Here are some suggested organisations that offer expert advice on SN.
Can I ask you to cast your knowledgable eyes over this?(11 Posts)
here I'm too tired to rehash.
what do you think? if there was nothing would they have said there and then?
I read your previous thread.
It sounds as though they will be diagnosing a PDDD - otherwise they would have asked you back for further assessments / dismissed you / referred elsewhere.
I can understand your anxiety and your reluctance to have this dx but it will greatly assist your DD to be able to find out why she is 'different'. She's still your DD with or without this dx. It may get her extra help at school and will cetainly help her to explain why she has difficulties with certain things.
My son was dx'd with PDDD at age 15. He graduates from Uni next month.
It's not all bad.
Hi AtYourCervix. I think everyone on here will agree that it's best to know. It won't change your DD, she's still the same 'stroppy' lovely teenager. This DX will open doors for her, will help her to understand herself, why she feels different.
But it's hard for you to come to terms with, even if you have been actively looking for a DX. (((hugs))) Have that and be kind to yourself. Your DD seems to be taking it well. I bet she won't want hugs!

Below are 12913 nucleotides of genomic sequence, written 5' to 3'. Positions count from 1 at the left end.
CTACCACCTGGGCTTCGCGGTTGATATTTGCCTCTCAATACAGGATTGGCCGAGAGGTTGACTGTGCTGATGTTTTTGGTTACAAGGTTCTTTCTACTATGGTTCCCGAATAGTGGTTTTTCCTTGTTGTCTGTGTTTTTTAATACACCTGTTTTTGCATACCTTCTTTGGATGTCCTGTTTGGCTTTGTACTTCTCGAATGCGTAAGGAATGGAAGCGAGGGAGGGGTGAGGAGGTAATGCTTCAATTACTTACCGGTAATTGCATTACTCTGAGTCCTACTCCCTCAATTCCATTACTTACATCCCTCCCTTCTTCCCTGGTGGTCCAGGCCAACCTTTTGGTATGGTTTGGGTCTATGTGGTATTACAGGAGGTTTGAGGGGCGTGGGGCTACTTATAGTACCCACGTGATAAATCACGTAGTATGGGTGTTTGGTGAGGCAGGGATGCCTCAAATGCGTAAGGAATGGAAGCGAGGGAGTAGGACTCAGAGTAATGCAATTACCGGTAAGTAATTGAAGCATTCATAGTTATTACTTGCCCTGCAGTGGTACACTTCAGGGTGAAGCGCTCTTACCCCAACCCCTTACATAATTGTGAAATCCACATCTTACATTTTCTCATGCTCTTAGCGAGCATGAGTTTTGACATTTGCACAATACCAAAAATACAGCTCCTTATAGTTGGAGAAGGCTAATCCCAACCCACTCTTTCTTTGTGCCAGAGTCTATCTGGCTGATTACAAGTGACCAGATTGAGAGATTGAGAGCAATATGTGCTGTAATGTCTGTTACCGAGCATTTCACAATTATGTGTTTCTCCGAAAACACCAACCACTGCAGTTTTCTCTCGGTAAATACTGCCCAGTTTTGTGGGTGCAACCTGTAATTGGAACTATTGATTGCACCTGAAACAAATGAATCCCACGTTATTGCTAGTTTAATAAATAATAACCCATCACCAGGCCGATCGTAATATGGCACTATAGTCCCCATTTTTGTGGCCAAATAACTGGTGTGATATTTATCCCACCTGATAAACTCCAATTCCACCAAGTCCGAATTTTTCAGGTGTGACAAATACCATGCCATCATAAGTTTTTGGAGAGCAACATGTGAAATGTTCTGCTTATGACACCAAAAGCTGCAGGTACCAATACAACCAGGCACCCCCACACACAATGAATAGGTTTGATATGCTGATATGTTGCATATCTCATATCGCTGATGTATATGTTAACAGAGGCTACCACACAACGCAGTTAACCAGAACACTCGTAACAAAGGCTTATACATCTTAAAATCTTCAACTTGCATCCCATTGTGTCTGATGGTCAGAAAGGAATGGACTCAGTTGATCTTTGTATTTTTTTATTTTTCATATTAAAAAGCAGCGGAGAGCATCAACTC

ive been having a bad day today, and posting on here realy helped.
i know what you meen with not wanting to do it, and just "ignore" the Dx side of things, i keep thinking to myself am i doing the right thing, but then i remember that you will have something to actually say to people, you will have a reason for the future, and your child will be able to get help.
trust yourself, and deep down you know its right..as much as it hurts and as much as you want to deny it, and as much as you think "but shes just her!". a Dx will not stop or change anything, the only way it can change, is by opening opertunities.
if you want to chat we are always here huni xx
They do think she has ASD, or one of the related conditions.
If they had found 'nothing wrong' they would have told you there and then.
But, it's good news. She's the same person she always was, but now she can access help if she wants it
She can also ignore the label if she wants to. Nobody will never know about her dx unless you told them. You never have to tell anyone really. You certainly don't have to tell university or employers - unless you want to.
But, it allows her to find out more about her quirks, research them, and get support for them. For example she can join an online forum like this for support (She might like http://www.wrongplanet.net/)
Your behaviour doesn't have to change. School's behaviour doesn't have to change. But your brilliant DD can now ask for help as and when she needs it....
Nothing will change at school unless you go in there and make a big fuss, and seeing as you don't want to do that, nothing will happen or change.
Big hugs. You're doing all the right things. Now you just have to go through the natural grieving process that we too have all been through......
From what you have said it looks as though a dx is likely.